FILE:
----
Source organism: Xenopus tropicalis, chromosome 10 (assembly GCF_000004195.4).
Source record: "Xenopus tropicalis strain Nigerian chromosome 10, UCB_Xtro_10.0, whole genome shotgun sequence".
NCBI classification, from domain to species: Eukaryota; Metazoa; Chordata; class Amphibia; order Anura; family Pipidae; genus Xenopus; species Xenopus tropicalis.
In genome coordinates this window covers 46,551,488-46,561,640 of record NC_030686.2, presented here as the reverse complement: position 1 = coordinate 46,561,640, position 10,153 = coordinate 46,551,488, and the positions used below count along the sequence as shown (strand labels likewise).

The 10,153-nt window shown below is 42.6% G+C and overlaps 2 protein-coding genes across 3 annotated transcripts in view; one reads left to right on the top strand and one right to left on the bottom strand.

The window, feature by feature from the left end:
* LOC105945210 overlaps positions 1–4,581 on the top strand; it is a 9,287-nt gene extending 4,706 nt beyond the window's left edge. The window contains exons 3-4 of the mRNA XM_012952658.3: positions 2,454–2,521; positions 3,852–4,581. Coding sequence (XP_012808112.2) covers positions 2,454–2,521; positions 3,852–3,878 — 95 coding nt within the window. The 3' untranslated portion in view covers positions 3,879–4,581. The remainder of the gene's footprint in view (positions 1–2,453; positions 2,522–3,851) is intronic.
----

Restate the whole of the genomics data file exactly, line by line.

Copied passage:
Source organism: Xenopus tropicalis, chromosome 10 (assembly GCF_000004195.4).
Source record: "Xenopus tropicalis strain Nigerian chromosome 10, UCB_Xtro_10.0, whole genome shotgun sequence".
NCBI classification, from domain to species: Eukaryota; Metazoa; Chordata; class Amphibia; order Anura; family Pipidae; genus Xenopus; species Xenopus tropicalis.
In genome coordinates this window covers 46,551,488-46,561,640 of record NC_030686.2, presented here as the reverse complement: position 1 = coordinate 46,561,640, position 10,153 = coordinate 46,551,488, and the positions used below count along the sequence as shown (strand labels likewise).

The 10,153-nt window shown below is 42.6% G+C and overlaps 2 protein-coding genes across 3 annotated transcripts in view; one reads left to right on the top strand and one right to left on the bottom strand.

The window, feature by feature from the left end:
* LOC105945210 overlaps positions 1–4,581 on the top strand; it is a 9,287-nt gene extending 4,706 nt beyond the window's left edge. The window contains exons 3-4 of the mRNA XM_012952658.3: positions 2,454–2,521; positions 3,852–4,581. Coding sequence (XP_012808112.2) covers positions 2,454–2,521; positions 3,852–3,878 — 95 coding nt within the window. The 3' untranslated portion in view covers positions 3,879–4,581. The remainder of the gene's footprint in view (positions 1–2,453; positions 2,522–3,851) is intronic.